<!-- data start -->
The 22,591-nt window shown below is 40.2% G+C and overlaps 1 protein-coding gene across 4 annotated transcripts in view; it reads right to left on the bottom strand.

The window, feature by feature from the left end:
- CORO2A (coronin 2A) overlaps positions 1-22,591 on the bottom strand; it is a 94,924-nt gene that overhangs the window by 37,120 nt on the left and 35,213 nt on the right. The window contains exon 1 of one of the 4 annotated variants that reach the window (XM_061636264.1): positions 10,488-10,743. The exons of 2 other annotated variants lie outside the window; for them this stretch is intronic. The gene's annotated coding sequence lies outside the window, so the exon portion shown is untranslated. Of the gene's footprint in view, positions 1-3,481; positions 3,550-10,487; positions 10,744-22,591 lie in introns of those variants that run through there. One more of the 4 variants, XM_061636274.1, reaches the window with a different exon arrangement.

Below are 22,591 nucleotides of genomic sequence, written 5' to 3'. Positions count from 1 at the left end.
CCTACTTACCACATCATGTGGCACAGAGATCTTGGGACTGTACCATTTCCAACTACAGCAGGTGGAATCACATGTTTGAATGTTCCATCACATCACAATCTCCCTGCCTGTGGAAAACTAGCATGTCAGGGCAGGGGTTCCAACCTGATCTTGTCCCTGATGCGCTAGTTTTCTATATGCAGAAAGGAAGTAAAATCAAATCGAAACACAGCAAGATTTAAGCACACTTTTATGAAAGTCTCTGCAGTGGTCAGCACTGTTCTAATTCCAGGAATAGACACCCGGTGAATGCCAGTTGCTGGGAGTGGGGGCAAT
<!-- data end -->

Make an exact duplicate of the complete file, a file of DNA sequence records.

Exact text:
The 22,591-nt window shown below is 40.2% G+C and overlaps 1 protein-coding gene across 4 annotated transcripts in view; it reads right to left on the bottom strand.

The window, feature by feature from the left end:
- CORO2A (coronin 2A) overlaps positions 1-22,591 on the bottom strand; it is a 94,924-nt gene that overhangs the window by 37,120 nt on the left and 35,213 nt on the right. The window contains exon 1 of one of the 4 annotated variants that reach the window (XM_061636264.1): positions 10,488-10,743. The exons of 2 other annotated variants lie outside the window; for them this stretch is intronic. The gene's annotated coding sequence lies outside the window, so the exon portion shown is untranslated. Of the gene's footprint in view, positions 1-3,481; positions 3,550-10,487; positions 10,744-22,591 lie in introns of those variants that run through there. One more of the 4 variants, XM_061636274.1, reaches the window with a different exon arrangement.

Below are 22,591 nucleotides of genomic sequence, written 5' to 3'. Positions count from 1 at the left end.
CCTACTTACCACATCATGTGGCACAGAGATCTTGGGACTGTACCATTTCCAACTACAGCAGGTGGAATCACATGTTTGAATGTTCCATCACATCACAATCTCCCTGCCTGTGGAAAACTAGCATGTCAGGGCAGGGGTTCCAACCTGATCTTGTCCCTGATGCGCTAGTTTTCTATATGCAGAAAGGAAGTAAAATCAAATCGAAACACAGCAAGATTTAAGCACACTTTTATGAAAGTCTCTGCAGTGGTCAGCACTGTTCTAATTCCAGGAATAGACACCCGGTGAATGCCAGTTGCTGGGAGTGGGGGCAAT